There are three pictures that show where my grandparents have lived with their children and one place that is only reserved for one child. The first picture is of the rancho where they lived and all of their children had been born and first worked at. Sometimes, depending on how long our visits are in Mexico, we will get together with my aunt and her family and we’ll take my uncle Israel and the neighbors and sometimes my mother’s cousin that will visit us to the ranch and have a carne asada. Someone will take beans and tortillas, nopales, salsa, drinks, rice and dessert and we’ll begin talking about the memories they have from there. My favorite is when my uncles would pick up cow poop and throw it in their sister’s face and then run back to where they were supposed to be before my grandfather caught them. Then, we will begin the various card games that they know while some play hide and seek or baseball but the day usually ends with a walk around the house, at least what’s left of it anyways, and then we’ll make our ways to cars and back into town we go.
That ranch is about thirty minutes away from their next home in the extremely small town Pegueros, Jalisco. The picture that represents this home is the one of the three towers of the church. This town is home away from home for a few of my cousins and I that are here in the United States. We have the ability to walk around that town and feel like we haven’t been gone as long as thought because everywhere you go you hear, “Eres la nieta de Isidro Murillo?” we know where different stores are and the chisme that floats around that town like the back of our hand.
The next slide shows me with two of my nieces standing on top of their grave. The grave is their third and final home, my grandmother at the very bottom, my grandfather in the middle, and at the top is a spot open for my uncle Israel who never married or made a family of his own. Israel is the main one my grandfather was worried to leave behind because we feel (he never has been diagnosed or tested) to possibly be autistic or have learning disabilities. So every year sometimes two, depending on money and if time off of work permits it, my family and I will go visit him. The trips do not feel complete if we do not get to visit their grave. When we do visit I take plastic flowers that can last for a year, my sunglasses, and we begin to pray. Everybody is in their corner heads tilted up or down reciting the prayer as tears gently but quickly slide down our faces. Although, it’s been several years since they have passed I still become upset or sad or both because I never had the opportunity to meet them and to show them what I have accomplished. These three places are always visited by my parents and me when we go to Mexico which is again where most of the stories are told.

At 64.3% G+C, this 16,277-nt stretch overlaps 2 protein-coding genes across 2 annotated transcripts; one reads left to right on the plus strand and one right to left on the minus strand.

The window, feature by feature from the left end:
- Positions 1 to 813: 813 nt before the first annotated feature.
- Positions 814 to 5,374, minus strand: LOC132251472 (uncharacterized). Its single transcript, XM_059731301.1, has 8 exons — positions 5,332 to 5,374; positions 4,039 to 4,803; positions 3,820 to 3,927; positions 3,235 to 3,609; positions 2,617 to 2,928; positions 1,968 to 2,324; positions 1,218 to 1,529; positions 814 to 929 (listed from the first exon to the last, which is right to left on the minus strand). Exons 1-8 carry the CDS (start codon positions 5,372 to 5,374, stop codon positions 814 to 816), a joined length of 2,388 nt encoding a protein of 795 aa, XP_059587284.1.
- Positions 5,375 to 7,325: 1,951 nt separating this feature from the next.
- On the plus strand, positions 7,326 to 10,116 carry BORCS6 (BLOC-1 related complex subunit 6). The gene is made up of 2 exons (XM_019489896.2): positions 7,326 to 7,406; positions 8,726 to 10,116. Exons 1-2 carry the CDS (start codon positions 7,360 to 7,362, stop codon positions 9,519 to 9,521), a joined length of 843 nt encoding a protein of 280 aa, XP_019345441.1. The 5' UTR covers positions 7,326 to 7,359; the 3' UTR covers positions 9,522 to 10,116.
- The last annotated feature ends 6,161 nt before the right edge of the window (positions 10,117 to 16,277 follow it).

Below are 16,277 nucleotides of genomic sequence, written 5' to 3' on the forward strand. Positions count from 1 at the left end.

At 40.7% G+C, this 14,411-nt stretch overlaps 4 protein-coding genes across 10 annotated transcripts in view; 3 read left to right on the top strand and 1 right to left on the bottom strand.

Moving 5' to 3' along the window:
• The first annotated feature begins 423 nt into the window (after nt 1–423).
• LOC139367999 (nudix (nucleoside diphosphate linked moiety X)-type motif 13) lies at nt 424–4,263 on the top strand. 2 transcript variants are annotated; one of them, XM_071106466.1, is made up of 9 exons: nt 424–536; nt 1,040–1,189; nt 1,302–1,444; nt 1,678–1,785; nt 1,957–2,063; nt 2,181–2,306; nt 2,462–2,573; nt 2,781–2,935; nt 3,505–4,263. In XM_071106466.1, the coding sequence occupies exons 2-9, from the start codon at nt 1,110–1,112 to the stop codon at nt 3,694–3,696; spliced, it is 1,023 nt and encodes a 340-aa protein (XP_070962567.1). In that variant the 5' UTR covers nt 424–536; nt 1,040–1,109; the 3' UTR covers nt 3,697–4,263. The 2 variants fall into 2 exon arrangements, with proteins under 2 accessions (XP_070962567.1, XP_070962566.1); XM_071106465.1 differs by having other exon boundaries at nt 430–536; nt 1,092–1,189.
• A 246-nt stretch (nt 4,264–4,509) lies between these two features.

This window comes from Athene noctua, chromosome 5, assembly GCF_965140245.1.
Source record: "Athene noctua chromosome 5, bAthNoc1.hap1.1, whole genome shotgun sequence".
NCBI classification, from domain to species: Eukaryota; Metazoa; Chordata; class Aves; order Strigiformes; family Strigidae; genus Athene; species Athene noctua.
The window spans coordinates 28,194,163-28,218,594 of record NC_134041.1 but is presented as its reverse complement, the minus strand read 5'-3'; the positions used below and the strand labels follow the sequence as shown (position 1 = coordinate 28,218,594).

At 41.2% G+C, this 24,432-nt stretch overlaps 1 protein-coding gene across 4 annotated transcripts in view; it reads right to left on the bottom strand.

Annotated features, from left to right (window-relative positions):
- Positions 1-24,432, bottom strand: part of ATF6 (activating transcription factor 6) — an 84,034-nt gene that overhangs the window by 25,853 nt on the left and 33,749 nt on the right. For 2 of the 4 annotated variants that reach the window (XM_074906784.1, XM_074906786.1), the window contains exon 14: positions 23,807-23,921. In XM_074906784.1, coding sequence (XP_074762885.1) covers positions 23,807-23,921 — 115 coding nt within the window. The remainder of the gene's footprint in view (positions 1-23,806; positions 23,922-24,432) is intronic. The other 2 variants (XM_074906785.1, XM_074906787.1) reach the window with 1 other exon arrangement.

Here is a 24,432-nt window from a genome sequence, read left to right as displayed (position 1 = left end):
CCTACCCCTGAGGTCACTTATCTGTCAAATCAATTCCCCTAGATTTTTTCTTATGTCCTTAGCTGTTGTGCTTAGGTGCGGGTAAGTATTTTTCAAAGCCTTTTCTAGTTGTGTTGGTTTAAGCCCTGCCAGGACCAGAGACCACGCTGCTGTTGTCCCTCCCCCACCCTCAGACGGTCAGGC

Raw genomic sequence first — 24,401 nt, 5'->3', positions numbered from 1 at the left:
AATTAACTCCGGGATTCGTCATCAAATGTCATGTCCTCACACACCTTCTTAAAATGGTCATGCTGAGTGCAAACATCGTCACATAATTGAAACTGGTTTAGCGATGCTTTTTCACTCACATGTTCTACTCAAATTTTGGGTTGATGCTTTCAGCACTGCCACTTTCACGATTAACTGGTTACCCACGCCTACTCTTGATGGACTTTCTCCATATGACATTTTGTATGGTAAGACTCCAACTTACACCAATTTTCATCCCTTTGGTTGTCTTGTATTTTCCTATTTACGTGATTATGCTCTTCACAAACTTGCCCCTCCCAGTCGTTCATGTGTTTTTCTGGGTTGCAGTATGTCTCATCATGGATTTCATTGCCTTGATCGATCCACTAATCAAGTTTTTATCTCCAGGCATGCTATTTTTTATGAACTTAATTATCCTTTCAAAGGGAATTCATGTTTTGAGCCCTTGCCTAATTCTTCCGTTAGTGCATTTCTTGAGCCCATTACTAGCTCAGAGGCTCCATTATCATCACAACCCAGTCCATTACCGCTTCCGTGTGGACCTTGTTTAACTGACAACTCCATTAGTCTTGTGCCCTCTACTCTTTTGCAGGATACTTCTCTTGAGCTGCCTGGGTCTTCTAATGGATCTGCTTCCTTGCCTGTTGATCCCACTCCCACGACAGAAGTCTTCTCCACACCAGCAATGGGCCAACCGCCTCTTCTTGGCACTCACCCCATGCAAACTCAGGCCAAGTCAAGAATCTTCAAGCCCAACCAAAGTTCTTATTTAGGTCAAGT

In front of a picture that I have of the two of them, I placed two skeletons one of a woman and a man and a rosary tied around them. When I did this it reminded me of the marriage vows “’til death do us part” and how in Catholic weddings the rosary is wrapped around them which binds them as one. In the fifteen years they had apart I believe that the two of them met once again and have picked off where they left off. I also placed a small Mexican coke (with the highest amounts of sugar), pan dulce (pan de muerte), different kinds of Mexican candy and two cigarettes on the altar for both of them. The soda was for my grandfather because he always had a coke in his hand, the bread and candy for both of them because these two were considered luxurious sometimes but they still bought some for their children and one cigarette for each because they both always had a smoke.
Throughout this course I had found several readings to remind me of my family and as I began this altar I had realized that it was because my grandparents had set the foundation. Through the memories we were taught to always make yourself look presentable, to believe in yourself, have pride in who you are and be there for one another. I learned that my grandma made sure it was her way or the highway and this is truly admiring because it teaches me to never settle, always stand up for myself, and that it is perfectly normal for a woman to be in charge. This altar made it feel like it was home away from home and as I created it all the different conversations that had ever mentioned my grandparents had come to mind and it made my heart feel full.
This altar created a time for my father and me to sit down and talk about his parents and allowed him to remember them. This gave me the opportunity to get closer to my grandparents especially because not once did we meet. Wherever they are and however they are living I know they are together and watching their children, daughters in law, sons in law, grandchildren and great grandchildren with smiles and few frowns.